As a first-time founder and CEO of health technology startup PatientPing, Jay Desai was anxious about messing up with his 100+ employees — and particularly the seven who report directly to him. Throughout his career, he had seen too many immensely talented and productive teams stall because of a subtle misunderstanding on how to best work with each other — and the trust that formed or dissolved from those interactions.
So, he penned a user guide — similar to the kind that’d accompany a rice cooker or bassinet — but this one deconstructed how he operated optimally, when he might malfunction, and how others could use him to their greatest success. To create and the compile the guide took a intense self-reflection, drawing both from his early management mistakes at leading PatientPing and a career in finance (Parthenon Capital, Lehman Brothers) and healthcare (Centers for Medicare & Medicaid Services, CVS Health).
The goal of a user guide is to set blindingly clear expectations on how to collaborate without extra second guessing. The reality is that we all could use some level of assurance, regardless of how well we think we read people. It’s also a transfer of trust, as it declares how someone operates and falters — essentially how I’m built. “There’s upside even with the small first step of agreeing to create a user guide for your team. It’s an act of empathy, an acknowledgement of implicit power dynamics between managers and employees, and recognition that the group is made up of different people with distinct styles,” says Desai. “Then when you write one, the act speaks for itself. It says, ‘I know you want to make me happy and I want to make you happy, too, because I really want you to succeed. Let's just make that easier for each other by drawing a social contract on how we can relate. It helps us feel ok being ourselves without being misunderstood and a powerful tool to scale fast.’”
If Desai’s explanation still isn’t enough, here’s a list of quick hits on how user guides have helped PatientPing and him:
Show, not sell, transparency to candidates. “During the recruiting process, candidates will inevitably ask about culture. I usually say that I try to be transparent with who I am, what the company is, and what our values are. Of course, they’ve heard all that before from managers in their career,” says Desai. “Then I give them a preview of my user guide as a bit of an insight into our management style and to show we value self-awareness — and the collaboration that comes from it. Candidates find it illuminating to read, and helpful to see before making their choice about the role.”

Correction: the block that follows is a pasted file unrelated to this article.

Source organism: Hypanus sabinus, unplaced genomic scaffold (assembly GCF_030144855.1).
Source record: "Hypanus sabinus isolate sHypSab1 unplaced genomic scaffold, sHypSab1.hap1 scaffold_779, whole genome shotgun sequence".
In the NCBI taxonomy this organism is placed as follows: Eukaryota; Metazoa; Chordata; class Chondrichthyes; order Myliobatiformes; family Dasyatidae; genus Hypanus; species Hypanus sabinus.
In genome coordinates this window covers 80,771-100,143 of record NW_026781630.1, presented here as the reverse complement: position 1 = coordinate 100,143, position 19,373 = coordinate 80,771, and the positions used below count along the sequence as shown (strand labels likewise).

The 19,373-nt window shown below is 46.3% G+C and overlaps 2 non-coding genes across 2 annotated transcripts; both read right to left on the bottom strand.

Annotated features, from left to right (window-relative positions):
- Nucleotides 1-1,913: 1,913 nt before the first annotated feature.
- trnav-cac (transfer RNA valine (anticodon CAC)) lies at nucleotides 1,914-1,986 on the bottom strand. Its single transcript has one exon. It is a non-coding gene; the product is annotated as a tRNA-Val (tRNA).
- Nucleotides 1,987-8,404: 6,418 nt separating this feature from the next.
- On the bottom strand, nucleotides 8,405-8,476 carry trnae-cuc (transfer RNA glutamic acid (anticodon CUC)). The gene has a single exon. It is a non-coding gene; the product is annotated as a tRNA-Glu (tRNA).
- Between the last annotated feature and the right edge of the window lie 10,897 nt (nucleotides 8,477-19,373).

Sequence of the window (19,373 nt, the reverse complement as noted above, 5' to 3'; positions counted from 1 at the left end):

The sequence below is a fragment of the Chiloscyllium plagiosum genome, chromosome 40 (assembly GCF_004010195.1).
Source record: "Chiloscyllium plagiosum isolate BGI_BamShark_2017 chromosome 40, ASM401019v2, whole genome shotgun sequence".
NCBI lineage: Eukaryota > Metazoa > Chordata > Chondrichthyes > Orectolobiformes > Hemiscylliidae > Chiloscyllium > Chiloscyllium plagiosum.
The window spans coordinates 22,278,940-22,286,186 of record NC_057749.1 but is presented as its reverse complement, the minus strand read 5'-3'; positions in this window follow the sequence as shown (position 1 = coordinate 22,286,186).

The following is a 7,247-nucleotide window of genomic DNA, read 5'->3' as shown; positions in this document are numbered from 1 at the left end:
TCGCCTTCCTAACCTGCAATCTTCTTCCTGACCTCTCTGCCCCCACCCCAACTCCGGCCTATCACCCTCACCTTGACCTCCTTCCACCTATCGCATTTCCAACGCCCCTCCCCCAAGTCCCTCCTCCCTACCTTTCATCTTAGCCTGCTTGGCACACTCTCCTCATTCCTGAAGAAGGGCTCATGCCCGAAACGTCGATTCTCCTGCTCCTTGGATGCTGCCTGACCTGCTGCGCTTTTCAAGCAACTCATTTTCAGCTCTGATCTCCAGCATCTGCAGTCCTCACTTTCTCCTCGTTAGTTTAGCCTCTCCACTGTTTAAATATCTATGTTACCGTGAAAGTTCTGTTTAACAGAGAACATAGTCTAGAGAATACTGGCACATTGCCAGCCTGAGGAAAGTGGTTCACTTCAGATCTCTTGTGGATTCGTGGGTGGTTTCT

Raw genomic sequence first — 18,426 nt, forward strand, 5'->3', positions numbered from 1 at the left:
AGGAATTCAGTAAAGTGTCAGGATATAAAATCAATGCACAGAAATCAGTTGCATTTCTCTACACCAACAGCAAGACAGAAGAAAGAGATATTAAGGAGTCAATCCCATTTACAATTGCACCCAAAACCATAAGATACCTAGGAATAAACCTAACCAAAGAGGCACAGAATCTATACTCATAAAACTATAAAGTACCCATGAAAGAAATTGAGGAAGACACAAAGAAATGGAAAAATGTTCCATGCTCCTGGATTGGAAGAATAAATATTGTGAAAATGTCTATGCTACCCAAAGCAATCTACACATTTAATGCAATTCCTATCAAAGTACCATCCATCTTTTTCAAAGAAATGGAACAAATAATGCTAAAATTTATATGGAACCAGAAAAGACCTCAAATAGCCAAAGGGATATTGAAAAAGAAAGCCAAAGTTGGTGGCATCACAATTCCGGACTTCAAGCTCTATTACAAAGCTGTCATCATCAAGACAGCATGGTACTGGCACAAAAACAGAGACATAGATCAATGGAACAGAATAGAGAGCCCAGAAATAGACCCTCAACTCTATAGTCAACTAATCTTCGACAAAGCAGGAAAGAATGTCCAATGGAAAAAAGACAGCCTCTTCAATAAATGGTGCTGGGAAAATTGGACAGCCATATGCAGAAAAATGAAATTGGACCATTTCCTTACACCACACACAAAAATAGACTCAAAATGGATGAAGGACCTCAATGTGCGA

Give new hires a full onboarding. “During onboarding, the first four days are heavily function and business-specific. On Friday, I have my first 1:1 with the new hire,” says Desai. “To prepare I send them my full user guide midweek, asking them to read it and come prepared to begin a discussion on how we will build trust. Their reaction is usually ‘This is great. I’m going to write my own companion user guide.’ They'll draft their guide and send it to me two weeks later. By the first month, we develop an understanding of each other that forms a strong foundation to get cranking.”
Redistribute cognitive overhead beyond the basics. “Time is finite — especially at a startup. Leveling up the types up questions I get means spending time on more difficult topics — and that’s typically where there’s more growth,” says Desai. “With a user guide, people don’t waste time wondering if they should respond when I forward an email as FYI or how to share business updates and so on. It’s all in the guide and so we can move quickly to more impactful discussions.”
Actually put your weaknesses on the table. “Many ‘thought leaders’ champion vulnerability and how it’s beneficial to get your weaknesses out in the open. But that’s obviously hard or more people would do it. When it’s on paper, they can learn and digest your weaknesses asynchronously, versus try to simultaneously absorb and react to what they’re hearing from you,” says Desai. “As the leader, it’s important that I share my weaknesses first — that I entrust others with it. That sets the tone that you’re going to be vulnerable as a manager. Show that you’re not perfect and make mistakes. Your employees will feel more empowered to do the same.”
Here is Desai’s user guide in full, as of early 2018. It’s a dynamic document that he returns to to revise, as he learns more about himself and his team. Therefore, the following version is a snapshot in time — but a helpful template regardless.
People always harp on the importance of building trust and communicating — but they rarely say how. Write your user guide. Ask your team to reciprocate. That’s how.
Anne Raimondi has an all-star management track record, including Director of Product at eBay, VP Marketing at SurveyMonkey, CRO at TaskRabbit, SVP Operations at Zendesk, and COO at Earnin. Across her career, she’s seen how trust is non-optional at technology startups. Not only can distrust between co-founders be fatal, but the terrain at startups changes rapidly, people move into new roles and challenges, and at a certain point there's an influx of new people.
There's no time to doubt or be doubted — and she’s found an equation that can help people diagnose and repair trust. It comes from a book called The Trust Equation by Steven Drozdeck and Lyn Fisher, which offers the following equation for how humans determine who and how much to trust: